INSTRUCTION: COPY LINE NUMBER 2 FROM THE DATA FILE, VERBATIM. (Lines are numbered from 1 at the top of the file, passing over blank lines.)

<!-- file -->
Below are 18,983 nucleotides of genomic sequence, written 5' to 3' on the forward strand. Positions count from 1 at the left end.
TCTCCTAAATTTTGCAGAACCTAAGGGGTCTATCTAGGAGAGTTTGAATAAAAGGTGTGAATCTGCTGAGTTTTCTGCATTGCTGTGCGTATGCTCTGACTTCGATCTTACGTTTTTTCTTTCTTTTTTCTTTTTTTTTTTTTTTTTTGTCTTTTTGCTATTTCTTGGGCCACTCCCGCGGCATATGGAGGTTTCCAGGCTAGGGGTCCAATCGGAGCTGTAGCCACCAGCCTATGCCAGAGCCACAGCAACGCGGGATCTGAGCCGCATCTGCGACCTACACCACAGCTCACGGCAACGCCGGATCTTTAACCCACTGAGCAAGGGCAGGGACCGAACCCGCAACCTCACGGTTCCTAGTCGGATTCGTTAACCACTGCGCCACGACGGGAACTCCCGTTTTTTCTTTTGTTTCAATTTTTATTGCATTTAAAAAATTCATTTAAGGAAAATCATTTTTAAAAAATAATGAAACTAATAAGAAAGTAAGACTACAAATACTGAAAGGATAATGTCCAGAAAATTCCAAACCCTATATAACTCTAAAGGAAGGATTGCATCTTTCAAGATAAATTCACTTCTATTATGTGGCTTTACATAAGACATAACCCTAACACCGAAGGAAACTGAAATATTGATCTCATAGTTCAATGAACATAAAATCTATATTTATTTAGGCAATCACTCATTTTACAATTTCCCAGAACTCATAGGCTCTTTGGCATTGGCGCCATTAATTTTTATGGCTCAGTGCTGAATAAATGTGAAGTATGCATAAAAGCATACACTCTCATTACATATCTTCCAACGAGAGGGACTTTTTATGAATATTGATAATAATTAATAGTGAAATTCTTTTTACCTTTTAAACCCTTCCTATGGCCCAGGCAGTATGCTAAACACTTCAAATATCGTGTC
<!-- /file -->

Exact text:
TCTCCTAAATTTTGCAGAACCTAAGGGGTCTATCTAGGAGAGTTTGAATAAAAGGTGTGAATCTGCTGAGTTTTCTGCATTGCTGTGCGTATGCTCTGACTTCGATCTTACGTTTTTTCTTTCTTTTTTCTTTTTTTTTTTTTTTTTTGTCTTTTTGCTATTTCTTGGGCCACTCCCGCGGCATATGGAGGTTTCCAGGCTAGGGGTCCAATCGGAGCTGTAGCCACCAGCCTATGCCAGAGCCACAGCAACGCGGGATCTGAGCCGCATCTGCGACCTACACCACAGCTCACGGCAACGCCGGATCTTTAACCCACTGAGCAAGGGCAGGGACCGAACCCGCAACCTCACGGTTCCTAGTCGGATTCGTTAACCACTGCGCCACGACGGGAACTCCCGTTTTTTCTTTTGTTTCAATTTTTATTGCATTTAAAAAATTCATTTAAGGAAAATCATTTTTAAAAAATAATGAAACTAATAAGAAAGTAAGACTACAAATACTGAAAGGATAATGTCCAGAAAATTCCAAACCCTATATAACTCTAAAGGAAGGATTGCATCTTTCAAGATAAATTCACTTCTATTATGTGGCTTTACATAAGACATAACCCTAACACCGAAGGAAACTGAAATATTGATCTCATAGTTCAATGAACATAAAATCTATATTTATTTAGGCAATCACTCATTTTACAATTTCCCAGAACTCATAGGCTCTTTGGCATTGGCGCCATTAATTTTTATGGCTCAGTGCTGAATAAATGTGAAGTATGCATAAAAGCATACACTCTCATTACATATCTTCCAACGAGAGGGACTTTTTATGAATATTGATAATAATTAATAGTGAAATTCTTTTTACCTTTTAAACCCTTCCTATGGCCCAGGCAGTATGCTAAACACTTCAAATATCGTGTC